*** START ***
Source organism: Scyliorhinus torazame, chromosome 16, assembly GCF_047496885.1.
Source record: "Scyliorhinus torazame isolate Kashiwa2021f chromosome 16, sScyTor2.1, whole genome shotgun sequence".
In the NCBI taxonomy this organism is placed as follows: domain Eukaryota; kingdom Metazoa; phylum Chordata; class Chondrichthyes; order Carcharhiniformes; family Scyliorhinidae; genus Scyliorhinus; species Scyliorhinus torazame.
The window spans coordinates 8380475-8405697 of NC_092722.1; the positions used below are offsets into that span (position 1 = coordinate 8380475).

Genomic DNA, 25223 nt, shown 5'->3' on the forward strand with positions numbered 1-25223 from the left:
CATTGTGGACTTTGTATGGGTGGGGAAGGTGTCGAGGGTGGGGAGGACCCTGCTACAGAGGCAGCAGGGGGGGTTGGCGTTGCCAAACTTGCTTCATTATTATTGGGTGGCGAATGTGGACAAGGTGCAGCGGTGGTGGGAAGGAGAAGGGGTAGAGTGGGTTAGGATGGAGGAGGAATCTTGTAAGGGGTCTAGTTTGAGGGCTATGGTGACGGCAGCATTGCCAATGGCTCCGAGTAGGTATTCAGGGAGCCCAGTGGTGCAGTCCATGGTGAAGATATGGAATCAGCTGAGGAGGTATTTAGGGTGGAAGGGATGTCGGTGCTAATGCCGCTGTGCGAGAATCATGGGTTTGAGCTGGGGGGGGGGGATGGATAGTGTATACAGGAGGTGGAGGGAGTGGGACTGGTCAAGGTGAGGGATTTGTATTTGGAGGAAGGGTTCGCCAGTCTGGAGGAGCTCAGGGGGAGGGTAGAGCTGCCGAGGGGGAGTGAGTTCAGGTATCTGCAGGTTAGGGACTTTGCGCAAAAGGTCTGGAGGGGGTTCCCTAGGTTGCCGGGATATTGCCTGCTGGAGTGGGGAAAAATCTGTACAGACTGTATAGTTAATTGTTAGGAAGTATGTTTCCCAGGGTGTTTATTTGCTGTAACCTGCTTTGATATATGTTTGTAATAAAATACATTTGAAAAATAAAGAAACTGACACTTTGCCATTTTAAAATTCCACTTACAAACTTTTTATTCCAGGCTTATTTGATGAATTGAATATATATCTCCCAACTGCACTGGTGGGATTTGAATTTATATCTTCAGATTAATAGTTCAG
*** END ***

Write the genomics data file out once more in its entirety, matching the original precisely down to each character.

Source organism: Scyliorhinus torazame, chromosome 16, assembly GCF_047496885.1.
Source record: "Scyliorhinus torazame isolate Kashiwa2021f chromosome 16, sScyTor2.1, whole genome shotgun sequence".
In the NCBI taxonomy this organism is placed as follows: domain Eukaryota; kingdom Metazoa; phylum Chordata; class Chondrichthyes; order Carcharhiniformes; family Scyliorhinidae; genus Scyliorhinus; species Scyliorhinus torazame.
The window spans coordinates 8380475-8405697 of NC_092722.1; the positions used below are offsets into that span (position 1 = coordinate 8380475).

Genomic DNA, 25223 nt, shown 5'->3' on the forward strand with positions numbered 1-25223 from the left:
CATTGTGGACTTTGTATGGGTGGGGAAGGTGTCGAGGGTGGGGAGGACCCTGCTACAGAGGCAGCAGGGGGGGTTGGCGTTGCCAAACTTGCTTCATTATTATTGGGTGGCGAATGTGGACAAGGTGCAGCGGTGGTGGGAAGGAGAAGGGGTAGAGTGGGTTAGGATGGAGGAGGAATCTTGTAAGGGGTCTAGTTTGAGGGCTATGGTGACGGCAGCATTGCCAATGGCTCCGAGTAGGTATTCAGGGAGCCCAGTGGTGCAGTCCATGGTGAAGATATGGAATCAGCTGAGGAGGTATTTAGGGTGGAAGGGATGTCGGTGCTAATGCCGCTGTGCGAGAATCATGGGTTTGAGCTGGGGGGGGGGGATGGATAGTGTATACAGGAGGTGGAGGGAGTGGGACTGGTCAAGGTGAGGGATTTGTATTTGGAGGAAGGGTTCGCCAGTCTGGAGGAGCTCAGGGGGAGGGTAGAGCTGCCGAGGGGGAGTGAGTTCAGGTATCTGCAGGTTAGGGACTTTGCGCAAAAGGTCTGGAGGGGGTTCCCTAGGTTGCCGGGATATTGCCTGCTGGAGTGGGGAAAAATCTGTACAGACTGTATAGTTAATTGTTAGGAAGTATGTTTCCCAGGGTGTTTATTTGCTGTAACCTGCTTTGATATATGTTTGTAATAAAATACATTTGAAAAATAAAGAAACTGACACTTTGCCATTTTAAAATTCCACTTACAAACTTTTTATTCCAGGCTTATTTGATGAATTGAATATATATCTCCCAACTGCACTGGTGGGATTTGAATTTATATCTTCAGATTAATAGTTCAG